Let’s start with the obvious: you should never drink and drive. Not
only can drunk driving endanger your life and the lives of others, a conviction of
driving while intoxicated (DWI) can bring serious consequences and negatively affect your life for years
to come. With that being said, in the real world, you do not have to be
legally drunk in order to be pulled over and charged with DWI. Even if
you are behind the wheel with only a fractional percentage of alcohol
in your system, you can still find yourself in handcuffs. Fortunately,
by maintaining an awareness of your rights during a DWI traffic stop,
you can minimize your chances of being wrongfully accused of DWI and stay
out of trouble.
When Can I Be Pulled Over?
You may only be pulled over if a law enforcement officer has a reasonable
suspicion to believe you may be doing something wrong, known as probable
cause. A police officer must be able to see some visible sign of wrongdoing
before stopping you, such as a busted taillight, erratic driving, or expired
registration tags on your license plate. Otherwise, you may not be pulled over.
Should I Speak to the Police Officer?
It is important that you remain calm and compliant with the officer, but
other than providing your identifying information, you do not need to
answer any questions they may ask. The officer will likely ask you a series
of questions in order to determine if you have been drinking, such as
your destination, where you were previously, or flat out asking if you
have had any alcoholic beverages. It is important you do not answer these
questions and that you exercise your Fifth Amendment rights. Since anything
you say can be held against you later on in court, it is best to just
The police will be on the lookout for the following signs of intoxication:
- Bloodshot eyes
- Slurred or confused speech
- Smell of alcohol on your breath
- Uncoordinated, jerky movements
Should I Take a Handheld Breathalyzer?
If you have not been arrested, you are not required to consent to any sort
of handheld breathalyzer or roadside sobriety test that the officer may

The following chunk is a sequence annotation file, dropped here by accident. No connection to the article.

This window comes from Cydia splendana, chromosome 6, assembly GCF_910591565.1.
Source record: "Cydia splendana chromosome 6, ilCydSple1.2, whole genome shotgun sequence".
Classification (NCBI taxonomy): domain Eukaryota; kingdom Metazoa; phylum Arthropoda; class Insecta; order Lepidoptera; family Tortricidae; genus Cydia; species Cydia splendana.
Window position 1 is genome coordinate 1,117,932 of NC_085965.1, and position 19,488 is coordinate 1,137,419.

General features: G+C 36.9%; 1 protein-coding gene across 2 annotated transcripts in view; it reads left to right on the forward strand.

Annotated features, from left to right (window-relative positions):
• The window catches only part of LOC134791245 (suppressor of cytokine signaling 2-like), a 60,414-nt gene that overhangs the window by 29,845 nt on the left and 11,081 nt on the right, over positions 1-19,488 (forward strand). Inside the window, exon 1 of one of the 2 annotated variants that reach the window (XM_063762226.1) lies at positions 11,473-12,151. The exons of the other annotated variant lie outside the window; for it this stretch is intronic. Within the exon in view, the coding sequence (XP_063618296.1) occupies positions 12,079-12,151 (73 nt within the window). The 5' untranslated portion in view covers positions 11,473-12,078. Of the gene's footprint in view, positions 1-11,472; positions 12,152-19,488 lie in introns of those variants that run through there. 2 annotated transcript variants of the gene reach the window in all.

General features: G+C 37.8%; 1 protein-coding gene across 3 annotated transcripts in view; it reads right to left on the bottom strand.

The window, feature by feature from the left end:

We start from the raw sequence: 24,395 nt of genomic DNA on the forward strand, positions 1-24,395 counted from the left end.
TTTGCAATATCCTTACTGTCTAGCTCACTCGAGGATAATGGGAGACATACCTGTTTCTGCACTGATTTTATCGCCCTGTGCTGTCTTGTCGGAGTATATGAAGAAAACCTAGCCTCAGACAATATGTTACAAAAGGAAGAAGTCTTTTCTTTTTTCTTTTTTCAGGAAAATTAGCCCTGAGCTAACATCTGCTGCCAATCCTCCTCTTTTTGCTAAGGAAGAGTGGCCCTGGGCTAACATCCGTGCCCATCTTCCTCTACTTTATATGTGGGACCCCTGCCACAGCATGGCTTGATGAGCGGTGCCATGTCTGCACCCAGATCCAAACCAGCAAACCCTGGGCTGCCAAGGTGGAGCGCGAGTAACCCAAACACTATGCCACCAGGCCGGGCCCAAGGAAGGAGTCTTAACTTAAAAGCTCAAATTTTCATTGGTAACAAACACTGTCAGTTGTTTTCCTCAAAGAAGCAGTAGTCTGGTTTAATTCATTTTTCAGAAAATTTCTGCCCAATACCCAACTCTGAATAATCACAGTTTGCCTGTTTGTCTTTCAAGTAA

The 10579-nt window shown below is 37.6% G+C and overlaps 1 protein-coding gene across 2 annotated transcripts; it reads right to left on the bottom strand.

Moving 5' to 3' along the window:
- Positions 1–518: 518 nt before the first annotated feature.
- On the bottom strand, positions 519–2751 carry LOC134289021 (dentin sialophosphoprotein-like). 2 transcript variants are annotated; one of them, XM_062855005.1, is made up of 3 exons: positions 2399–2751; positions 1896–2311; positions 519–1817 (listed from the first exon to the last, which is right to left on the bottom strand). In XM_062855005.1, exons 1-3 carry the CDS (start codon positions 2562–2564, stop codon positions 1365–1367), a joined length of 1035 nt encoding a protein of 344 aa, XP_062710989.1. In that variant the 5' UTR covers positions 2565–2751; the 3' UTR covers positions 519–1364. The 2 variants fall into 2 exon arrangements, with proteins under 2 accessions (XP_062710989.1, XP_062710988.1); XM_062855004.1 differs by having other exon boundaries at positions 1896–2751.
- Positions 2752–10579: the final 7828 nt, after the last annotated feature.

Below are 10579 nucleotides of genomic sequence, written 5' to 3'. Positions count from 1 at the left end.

request. Like the questioning that likely precedes these them, field sobriety
tests conducted only for the purpose of giving an officer probable cause
to secure your arrest and only serve to hurt you in the long run. Do not
consent to these tests, even if you think you may easily pass them.
This may frustrate an officer and prompt them to threaten you. If you are
threatened to take a field sobriety test, clearly state that you will
perform them but do not provide your consent. This statement can be used
later in court to suppress the results of these tests. The only time you
will be required to take a breath test is if you have already been arrested.
Chemical tests in Maryland are mandatory and can bring a long driver’s
license suspension if refused. If you are arrested, it is highly recommended
you submit to a chemical test and get in touch with a skilled lawyer at
your earliest convenience.
Can the Police Search My Car?
The police officer may wish ask to search your vehicle during this time,
as they will be looking for open alcohol containers or drugs in order
to pile more charges onto your situation. Police officers are not allowed
to search your vehicle without your consent or a search warrant. Do not
ever knowingly permit a law enforcement official to search your vehicle
without a warrant.
Contact William R. Hall, P.A.
If you should ever be arrested for DWI, it is imperative you retain the
services of a powerful
criminal defense attorney as soon as possible to protect your future and freedom against
serious consequences. At William R. Hall, P.A., our knowledgeable Salisbury
DWI lawyers have handled more than 4,000 criminal cases and can provide
the hard-hitting representation you need to maximize your chances of securing
a favorable outcome for your situation.
Call (410) 205-1684 or
schedule a no-cost, no-obligation case review today to get started.